|Sts. Stamatios, John and Nicholas of Spetses (Feast Day - February 3)|
Stamatios and John were brothers according to the flesh and merchants, and Nicholas was a business associate, all from the island of Spetses. It was a chaotic time because the Greek revolution had been declared in 1821.
These three along with a group of another four people traveled the Aegean with their load of olive oil. Because of bad weather their boat was stranded on Asia Minor across from Chios, in the area of Tsesme. They went out where they met a Christian to whom they revealed their situation and they gave him money to buy them food and whatever they needed for the return of their small boat. He, however, as another Judas, betrayed them to the aga of the area, and after a short time the aga's men appeared. They killed two from their group as they tried to flee, another two fell into the sea, and the Stamatios, John and Nicholas were seized and led to the pasha of Chios. He, after questioning them, ordered the two brothers, Stamatios (18) and John (22), to be locked in the darkest prison of the castle, while Nicholas would be taken out of the castle and be beheaded.
Along the road they were trying to persuade Nicholas to convert to Islam and to save his life. That blessed one responded to them: “Will I begin a new life? No, I was born a Christian and a Christian I will die. I will not deny my faith.”
With this, he was beheaded.
The pasha hoped to be able to get the two brothers to convert. He ordered two trusted men, one from Chios and one from Lazo, who were evil and very cunning, to go to the prison to try to get them to convert, enticing them with a lot of money.
These men tried many different methods for a week, sometimes with promises and sometimes with threats, but it did not have any effect. Finally they went to the pasha and sought permission to torture them, as their words were not having any effect, and with great courage the Saints disputed with them. The pasha, having thought for a while, told them, “These heathen are stubborn. It's easier to cut off their heads than endure their stubbornness. Tomorrow this matter will come to an end.”
The Saints, locked in the prison, understood through divine revelation that the good fight was coming to an end, and asked for paper and ink secretly. They wrote their confessions, and sent them with a woman named Fragisa, whose husband was also in prison and who was free to visit him, to the Bishop of Chios, and asked him to commune them. The Bishop advised them through this woman to remain steadfast in their faith, to prepare with prayer, and to not be dismayed at all before death, because Paradise was awaiting them, where they will rejoice eternally with the other martyrs.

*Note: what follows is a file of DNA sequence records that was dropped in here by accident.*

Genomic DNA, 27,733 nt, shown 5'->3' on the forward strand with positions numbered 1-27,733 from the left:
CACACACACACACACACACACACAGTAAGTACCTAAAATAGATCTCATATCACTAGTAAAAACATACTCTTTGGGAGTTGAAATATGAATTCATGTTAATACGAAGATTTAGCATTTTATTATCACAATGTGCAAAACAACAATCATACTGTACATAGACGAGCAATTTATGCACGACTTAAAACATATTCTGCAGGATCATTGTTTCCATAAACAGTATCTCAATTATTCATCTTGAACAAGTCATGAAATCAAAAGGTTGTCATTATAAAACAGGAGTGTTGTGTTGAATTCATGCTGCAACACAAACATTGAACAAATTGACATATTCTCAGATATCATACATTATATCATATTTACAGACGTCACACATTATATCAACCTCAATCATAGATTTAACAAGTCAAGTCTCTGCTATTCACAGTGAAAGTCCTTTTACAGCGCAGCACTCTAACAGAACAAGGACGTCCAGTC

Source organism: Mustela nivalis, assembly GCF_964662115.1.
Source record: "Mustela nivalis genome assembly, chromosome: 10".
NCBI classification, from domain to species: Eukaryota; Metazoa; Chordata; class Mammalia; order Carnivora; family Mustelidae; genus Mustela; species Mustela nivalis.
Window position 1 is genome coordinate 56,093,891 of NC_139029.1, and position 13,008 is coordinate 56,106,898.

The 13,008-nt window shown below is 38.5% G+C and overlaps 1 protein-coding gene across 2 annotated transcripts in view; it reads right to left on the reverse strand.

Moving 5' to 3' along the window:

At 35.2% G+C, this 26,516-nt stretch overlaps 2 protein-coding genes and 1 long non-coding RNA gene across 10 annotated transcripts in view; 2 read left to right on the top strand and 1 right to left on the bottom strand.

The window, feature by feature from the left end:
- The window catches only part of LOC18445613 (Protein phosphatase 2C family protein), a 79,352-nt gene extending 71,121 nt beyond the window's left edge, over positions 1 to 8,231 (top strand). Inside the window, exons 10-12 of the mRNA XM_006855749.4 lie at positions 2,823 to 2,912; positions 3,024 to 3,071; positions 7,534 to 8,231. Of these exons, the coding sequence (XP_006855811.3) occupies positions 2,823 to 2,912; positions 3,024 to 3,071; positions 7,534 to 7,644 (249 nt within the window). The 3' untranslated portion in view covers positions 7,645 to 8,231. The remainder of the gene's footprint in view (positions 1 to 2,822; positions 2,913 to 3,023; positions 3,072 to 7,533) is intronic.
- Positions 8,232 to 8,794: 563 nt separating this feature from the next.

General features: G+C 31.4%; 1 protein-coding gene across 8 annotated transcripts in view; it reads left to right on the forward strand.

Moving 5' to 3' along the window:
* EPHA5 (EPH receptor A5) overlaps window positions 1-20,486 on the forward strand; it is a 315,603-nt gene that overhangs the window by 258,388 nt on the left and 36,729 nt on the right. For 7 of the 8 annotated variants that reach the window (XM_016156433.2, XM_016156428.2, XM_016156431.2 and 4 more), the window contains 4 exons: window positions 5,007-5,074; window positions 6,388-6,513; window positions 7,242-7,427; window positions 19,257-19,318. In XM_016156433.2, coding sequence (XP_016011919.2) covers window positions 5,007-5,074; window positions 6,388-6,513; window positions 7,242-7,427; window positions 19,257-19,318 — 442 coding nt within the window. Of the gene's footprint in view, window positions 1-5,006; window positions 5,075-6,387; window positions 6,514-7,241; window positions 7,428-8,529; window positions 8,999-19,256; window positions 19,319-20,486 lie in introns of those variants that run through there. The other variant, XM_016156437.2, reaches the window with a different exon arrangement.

The blessed youth heard the teachings of the Bishop from the woman's mouth, and thanked the Lord with tears, and remained in vigil all night, chanting the Paraklesis to the Theotokos, to grant them strength to not be dismayed by death.
Towards dawn they slept a little, and after waking up they said to the other Christians: “O brothers, today we complete the journey of our life. We ask you to pray that the Lord will strengthen us.”
When it was morning, the Bishop, through the same woman (because the priest or other Christians were unable to enter the prison), sent to them Holy Communion and with tears they communed the Immaculate Mysteries. They gave their fellow prisoners whatever money they had and whatever clothes of theirs that they didn't need. With this woman they sent their thanks to the Bishop and some money for charity and for them to chant services for them after their death.
They were taken out of the prison with their arms bound behind them, and they were brought before the pasha. They were questioned one last time if they would convert. The Saints with a loud voice responded: “We were born Christians and we will die Christians. We will never deny Christ, even if you cut us into pieces. Whatever you have to do, do it quickly and don't waste your time. We will not deny our faith.”
So they were ordered to be executed.
The executioners bound them and led them outside the castle, playing with their swords in front of them to scare them. In that instant, John was dismayed and changed his mind. Seeing this, Stamatios the younger brother told him: “What happened to you, brother? Don't you remember our decision to not betray our faith? Entreat our Panagia to give you strength.” With such words, he gave strength to John.
When they reached the Vounaki valley outside of the castle, across from the execution site below the Lower Fountain, they were asked one final time if they would deny their faith. With a loud voice the two of them responded and in fact said three times:
“Christian bretheren, we are Christians and we will die for Christ. We will not change our faith. Remember us O Lord in Your Kingdom.”
They beheaded them immediately. Their holy relics remained there scorned at the place of their martyrdom.
After three days the Turks convinced some Christians to take them by boat and throw them in the sea. After fours days the sea cast them back out. Thus the Chistians with great joy and reverence buried them secretly.
Apolytikion in the Fourth Tone
You lawfully struggled for Christ God, all-blessed Stamatios, with John, the glorious brothers, and their fellow champion in everything, Nicholas, possessing the glory of the Martyrs, which they were therefore made worthy of, and they intercede to the Trinity, on behalf of our souls.
Kontakion in the Third Tone
The three brothers remained firm, and contested with one mind, the renowned Stamatios, with divinely-inspired John, were beheaded, along with Nicholas, being of one soul, the faithful of the Lord rejoicing in their skulls; through this martyrdom, divine honor you received from God.
Rejoice, pair of brothers, blessed John, steadfast Stamatios, together with Nicholas, patrons of Spetses, majesty of Chios.